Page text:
On May 6, 1950, Herbert Rhodes, of Wyke, had the honour of driving the city’s last tram service from Bradford to Odsal Top, before the tram returned empty to Bankfoot.
Mr Rhodes relished another opportunity to clamber onboard tram number 104, Bradford Corporation’s only surviving tramcar, during the special reunion at Bradford Industrial Museum yesterday.
But, as the 83-year-old explained, he had waited a long time for his day in the spotlight.
“I was never mentioned for my part in that final journey because, when we got back to Bankfoot, one of the old drivers took over and took it back to Bradford, so he got all the credit.
“I wasn’t bothered because I had done my stint. I had taken the last tram from Bradford to Odsal Top at about 11pm on the Saturday, then I took it back to Bankfoot empty.
“As it worked out, I closed Manchester Road to tram services on the Saturday night and opened it again with buses on the Sunday morning with the 9.22am service from Bankfoot down to Bradford.
“Trams at that time were a lot easier to drive than buses, which I thought were strange when you stopped and set off.”
Mr Rhodes recalled how cold it used to be driving the trams, which had no doors. “The wind used to come straight in and you used to have to wear a big coat to keep warm,” he said.
“There used to be the odd time when we had bad weather when the lines were wet and the tram used to slide a bit, but we had a sander so we could put sand on the lines to get going again.”
When asked for his fondest memories as a driver, Mr Rhodes was in no doubt.
“The best memory was the big rugby match at Odsal Top when they had 102,000 there. You had to try to get through all the crowds. All the trams queued up as far back as Horsfall Playing Fields and had to try to barge their way through, moving through very slowly. That was the best I have ever seen.
“I drove the trams about three years, then went on to the buses. I tried the trolley buses didn’t like them so I drove ordinary buses.”
The reunion event had been organised by staff at the industrial museum to mark the 50 years that have passed since tramcar 104 was restored to full working order by a group of volunteers.
The 14-ton vehicle was built at Thornbury Works in 1925 and served on the Manchester Road routes through Bowling Old Lane, Odsal, Shelf, Wyke, and Bailiff Bridge.
After operating its last service in 1950, the 29ft long frame of the tram was used as the scoreboard at Odsal stadium, before being bought and returned to Thornbury works, where it was fully restored by 1958.
Peter Robinson, whose dad Hubert Robinson was instrumental in the restoration, was also invited to the 50th anniversary celebrations.
The 80-year-old, of Bierley, said: “My dad worked over quite a lot of hours after he had finished work so he could go into the works where the tram was parked and spend a couple of hours a day doing it up.
“The restoration lasted quite a while but the outcome of it was what you see today. When they had finished, they had done such a good job that it was in full working order and they could have put it back into service if there were some tram lines now.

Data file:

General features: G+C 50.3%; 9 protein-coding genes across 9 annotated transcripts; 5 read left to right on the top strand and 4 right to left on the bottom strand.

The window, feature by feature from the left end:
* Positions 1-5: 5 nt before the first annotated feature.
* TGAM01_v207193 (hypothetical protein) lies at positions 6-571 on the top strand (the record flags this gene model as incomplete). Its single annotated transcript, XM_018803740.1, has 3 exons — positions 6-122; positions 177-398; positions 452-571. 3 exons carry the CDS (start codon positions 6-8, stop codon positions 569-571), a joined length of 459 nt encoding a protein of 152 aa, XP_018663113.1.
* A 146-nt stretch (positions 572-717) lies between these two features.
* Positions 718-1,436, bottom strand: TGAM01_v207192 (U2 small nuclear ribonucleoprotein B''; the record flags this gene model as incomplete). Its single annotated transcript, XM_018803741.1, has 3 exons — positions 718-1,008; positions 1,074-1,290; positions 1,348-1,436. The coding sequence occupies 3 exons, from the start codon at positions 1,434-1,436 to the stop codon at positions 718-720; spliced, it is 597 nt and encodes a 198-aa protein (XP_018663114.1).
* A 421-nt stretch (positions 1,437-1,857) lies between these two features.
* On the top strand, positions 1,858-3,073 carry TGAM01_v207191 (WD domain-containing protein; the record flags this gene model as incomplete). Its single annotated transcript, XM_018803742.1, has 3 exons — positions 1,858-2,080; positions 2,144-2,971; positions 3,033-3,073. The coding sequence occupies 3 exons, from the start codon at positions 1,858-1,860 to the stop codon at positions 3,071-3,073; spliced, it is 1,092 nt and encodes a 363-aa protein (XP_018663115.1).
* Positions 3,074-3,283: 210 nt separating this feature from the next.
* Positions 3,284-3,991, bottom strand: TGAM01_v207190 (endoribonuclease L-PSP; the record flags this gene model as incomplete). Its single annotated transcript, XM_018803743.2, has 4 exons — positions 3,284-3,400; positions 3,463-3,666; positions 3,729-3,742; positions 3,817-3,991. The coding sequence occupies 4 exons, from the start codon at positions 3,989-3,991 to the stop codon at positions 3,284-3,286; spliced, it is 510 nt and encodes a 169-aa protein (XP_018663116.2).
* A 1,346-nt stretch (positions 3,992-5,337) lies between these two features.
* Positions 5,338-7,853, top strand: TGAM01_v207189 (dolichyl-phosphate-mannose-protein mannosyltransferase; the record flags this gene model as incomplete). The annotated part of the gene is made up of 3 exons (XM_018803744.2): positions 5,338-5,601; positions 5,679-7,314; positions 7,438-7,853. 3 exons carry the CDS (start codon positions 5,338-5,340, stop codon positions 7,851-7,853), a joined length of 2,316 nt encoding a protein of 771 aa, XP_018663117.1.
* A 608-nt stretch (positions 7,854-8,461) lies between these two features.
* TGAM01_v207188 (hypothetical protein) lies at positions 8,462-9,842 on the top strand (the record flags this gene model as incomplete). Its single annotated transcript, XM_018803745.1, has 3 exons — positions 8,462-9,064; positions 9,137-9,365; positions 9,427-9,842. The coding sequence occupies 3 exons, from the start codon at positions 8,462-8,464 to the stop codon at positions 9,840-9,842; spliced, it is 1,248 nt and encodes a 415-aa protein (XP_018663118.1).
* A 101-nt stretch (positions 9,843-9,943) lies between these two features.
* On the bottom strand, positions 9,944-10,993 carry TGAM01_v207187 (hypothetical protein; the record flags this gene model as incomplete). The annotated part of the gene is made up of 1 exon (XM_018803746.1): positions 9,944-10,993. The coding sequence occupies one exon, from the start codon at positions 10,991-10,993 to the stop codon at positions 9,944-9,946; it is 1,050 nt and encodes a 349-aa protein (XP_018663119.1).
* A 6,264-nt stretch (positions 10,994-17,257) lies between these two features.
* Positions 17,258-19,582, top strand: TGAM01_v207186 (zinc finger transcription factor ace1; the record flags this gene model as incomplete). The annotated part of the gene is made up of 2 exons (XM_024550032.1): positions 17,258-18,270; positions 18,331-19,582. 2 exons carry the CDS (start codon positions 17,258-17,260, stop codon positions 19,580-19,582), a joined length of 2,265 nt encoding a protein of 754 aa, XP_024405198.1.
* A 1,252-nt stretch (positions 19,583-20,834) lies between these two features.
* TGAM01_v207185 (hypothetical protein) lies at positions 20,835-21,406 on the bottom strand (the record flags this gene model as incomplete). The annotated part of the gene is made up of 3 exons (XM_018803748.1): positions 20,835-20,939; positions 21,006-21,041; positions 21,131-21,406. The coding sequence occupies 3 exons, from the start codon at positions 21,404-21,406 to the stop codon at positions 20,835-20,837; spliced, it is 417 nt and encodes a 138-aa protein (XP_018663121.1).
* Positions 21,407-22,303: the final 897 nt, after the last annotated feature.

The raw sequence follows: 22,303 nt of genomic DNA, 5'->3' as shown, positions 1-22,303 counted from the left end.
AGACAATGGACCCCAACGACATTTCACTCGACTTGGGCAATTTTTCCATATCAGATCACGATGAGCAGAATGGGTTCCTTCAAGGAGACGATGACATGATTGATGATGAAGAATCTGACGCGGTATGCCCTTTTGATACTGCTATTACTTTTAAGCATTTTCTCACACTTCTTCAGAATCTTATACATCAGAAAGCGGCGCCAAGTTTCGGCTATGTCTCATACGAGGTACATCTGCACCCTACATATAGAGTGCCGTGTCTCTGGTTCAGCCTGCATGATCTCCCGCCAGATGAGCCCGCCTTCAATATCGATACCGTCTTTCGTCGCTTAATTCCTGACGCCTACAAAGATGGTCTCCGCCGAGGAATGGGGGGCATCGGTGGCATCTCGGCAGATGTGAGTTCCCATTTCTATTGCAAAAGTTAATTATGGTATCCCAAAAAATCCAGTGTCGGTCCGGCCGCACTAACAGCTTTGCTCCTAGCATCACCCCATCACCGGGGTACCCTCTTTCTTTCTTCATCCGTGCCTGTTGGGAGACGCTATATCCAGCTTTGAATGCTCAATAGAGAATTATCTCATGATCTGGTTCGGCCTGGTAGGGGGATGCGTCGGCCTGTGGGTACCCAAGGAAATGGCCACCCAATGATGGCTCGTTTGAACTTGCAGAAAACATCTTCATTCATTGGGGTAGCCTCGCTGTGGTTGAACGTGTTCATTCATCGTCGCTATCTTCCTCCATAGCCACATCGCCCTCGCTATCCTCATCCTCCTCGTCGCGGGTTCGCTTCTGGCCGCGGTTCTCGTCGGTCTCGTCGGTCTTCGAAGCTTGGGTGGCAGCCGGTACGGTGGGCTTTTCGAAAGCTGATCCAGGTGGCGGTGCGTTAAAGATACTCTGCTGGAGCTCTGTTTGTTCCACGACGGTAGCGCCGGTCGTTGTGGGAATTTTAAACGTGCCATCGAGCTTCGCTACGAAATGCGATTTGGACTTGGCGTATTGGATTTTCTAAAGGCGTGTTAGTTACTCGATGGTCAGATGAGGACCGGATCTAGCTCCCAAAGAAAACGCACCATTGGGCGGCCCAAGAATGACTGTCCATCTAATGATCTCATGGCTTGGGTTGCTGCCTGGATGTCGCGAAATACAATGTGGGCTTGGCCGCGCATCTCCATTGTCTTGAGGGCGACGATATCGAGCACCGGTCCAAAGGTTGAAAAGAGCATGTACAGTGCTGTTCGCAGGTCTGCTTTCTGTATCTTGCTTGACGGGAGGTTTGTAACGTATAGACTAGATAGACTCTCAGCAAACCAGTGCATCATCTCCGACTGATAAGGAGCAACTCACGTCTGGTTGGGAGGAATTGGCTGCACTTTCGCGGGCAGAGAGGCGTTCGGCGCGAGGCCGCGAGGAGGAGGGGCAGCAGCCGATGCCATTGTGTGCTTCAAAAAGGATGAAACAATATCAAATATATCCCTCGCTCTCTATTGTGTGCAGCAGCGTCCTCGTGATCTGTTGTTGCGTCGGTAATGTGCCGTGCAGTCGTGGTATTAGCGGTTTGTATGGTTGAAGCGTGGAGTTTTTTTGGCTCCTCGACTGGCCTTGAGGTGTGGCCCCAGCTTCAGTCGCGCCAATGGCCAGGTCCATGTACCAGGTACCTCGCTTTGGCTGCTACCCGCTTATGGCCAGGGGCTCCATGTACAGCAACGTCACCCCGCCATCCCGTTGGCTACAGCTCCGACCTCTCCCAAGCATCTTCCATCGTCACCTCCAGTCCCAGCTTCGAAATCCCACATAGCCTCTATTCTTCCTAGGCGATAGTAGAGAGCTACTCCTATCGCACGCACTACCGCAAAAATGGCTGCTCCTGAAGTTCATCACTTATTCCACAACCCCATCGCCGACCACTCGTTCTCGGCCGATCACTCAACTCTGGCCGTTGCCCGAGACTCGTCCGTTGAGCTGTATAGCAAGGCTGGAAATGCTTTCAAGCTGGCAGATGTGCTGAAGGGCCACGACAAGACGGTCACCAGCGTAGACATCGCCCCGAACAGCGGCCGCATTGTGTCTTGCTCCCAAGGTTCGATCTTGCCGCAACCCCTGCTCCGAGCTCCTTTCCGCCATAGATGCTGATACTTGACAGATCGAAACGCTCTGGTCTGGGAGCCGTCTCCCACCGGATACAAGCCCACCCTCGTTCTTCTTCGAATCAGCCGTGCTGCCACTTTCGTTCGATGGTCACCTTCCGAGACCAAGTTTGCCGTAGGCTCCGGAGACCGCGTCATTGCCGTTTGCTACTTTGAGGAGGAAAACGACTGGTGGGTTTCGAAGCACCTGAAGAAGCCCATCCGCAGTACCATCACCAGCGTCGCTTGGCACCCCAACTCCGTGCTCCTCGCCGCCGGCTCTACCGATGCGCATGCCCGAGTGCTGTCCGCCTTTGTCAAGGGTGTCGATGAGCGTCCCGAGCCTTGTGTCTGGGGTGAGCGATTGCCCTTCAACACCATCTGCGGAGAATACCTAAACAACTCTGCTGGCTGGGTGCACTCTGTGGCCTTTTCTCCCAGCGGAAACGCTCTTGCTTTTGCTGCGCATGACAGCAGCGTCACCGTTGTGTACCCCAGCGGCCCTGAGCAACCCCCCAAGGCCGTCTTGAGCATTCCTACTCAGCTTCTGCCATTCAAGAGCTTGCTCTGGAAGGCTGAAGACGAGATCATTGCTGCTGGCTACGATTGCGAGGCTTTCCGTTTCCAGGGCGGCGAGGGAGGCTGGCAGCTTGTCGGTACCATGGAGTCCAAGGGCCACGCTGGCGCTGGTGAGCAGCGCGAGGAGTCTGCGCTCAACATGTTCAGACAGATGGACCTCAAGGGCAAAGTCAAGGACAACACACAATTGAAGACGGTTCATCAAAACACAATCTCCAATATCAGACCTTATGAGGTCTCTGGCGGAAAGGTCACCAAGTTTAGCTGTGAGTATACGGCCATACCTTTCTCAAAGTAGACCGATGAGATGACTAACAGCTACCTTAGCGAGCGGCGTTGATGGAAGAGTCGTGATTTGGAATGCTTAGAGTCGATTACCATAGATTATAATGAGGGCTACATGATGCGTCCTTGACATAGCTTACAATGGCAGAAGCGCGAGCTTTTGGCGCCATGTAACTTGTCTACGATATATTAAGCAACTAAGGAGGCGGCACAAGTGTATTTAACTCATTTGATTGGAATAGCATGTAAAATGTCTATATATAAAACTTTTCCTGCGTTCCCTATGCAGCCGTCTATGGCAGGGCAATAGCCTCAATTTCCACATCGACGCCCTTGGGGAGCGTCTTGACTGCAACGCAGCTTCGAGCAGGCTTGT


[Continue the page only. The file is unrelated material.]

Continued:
“The only ones that were left were beside Thornbury shed so they used to run it up and down there.
“It had been used as the scoreboard at Odsal and I used to see it quite a lot because we used to follow Bradford Northern as it was then. Eventually, the powers that be got it back over to Thornbury and my dad and three or four other men worked on it.”
Mr Robinson said his dad worked as a fitter at various depots for 40 years, but spent the majority of that time based at Thornbury.
He remembered how his dad used to get to work by catching the trolley bus that ran from Bankfoot to Bolton, getting off at Laisterdyke before walking up to Thornbury to start his shift at 7am.
“He knew everything about his trams. He said there was nothing like them,” added Mr Robinson.
Transport enthusiast Stanley King, a former Bradford Councillor and Lord Mayor of the city, said: “The tram was the official last tram in Bradford. In May 1950 it performed the last official journey from the town hall, as it was then, to Odsal and back to the depot.
“A few weeks later, most of the trams were broken up, scrapped or burnt.
“This one was bought by Bradford Speedway to be used as a scoreboard up at Odsal. All they had was the body itself because all the mechanical and electrical parts had been scrapped.
“Two years afterwards, me and a colleague of mine suggested to the Transport Department that it was a pity that we had no relic of the old tramways and the manager agreed that, if we bought the body and had it transported back to Thornbury Works, it would be reassembled by the Transport Department.
“We spent five years getting all the spare parts needed to make it operational, then Hubert Robinson and his team painstakingly reassembled it. So it was that 50 years ago this week, it was completely operational again.”
Mr King said the vehicle was a true product of Bradford and a glorious piece of the city’s transport history, with its bodywork built by the Transport Department at Thornbury, the mechanical and electrical parts built at English Electric’s Thornbury works and its seating materials created at Lister’s Mill, in Manningham.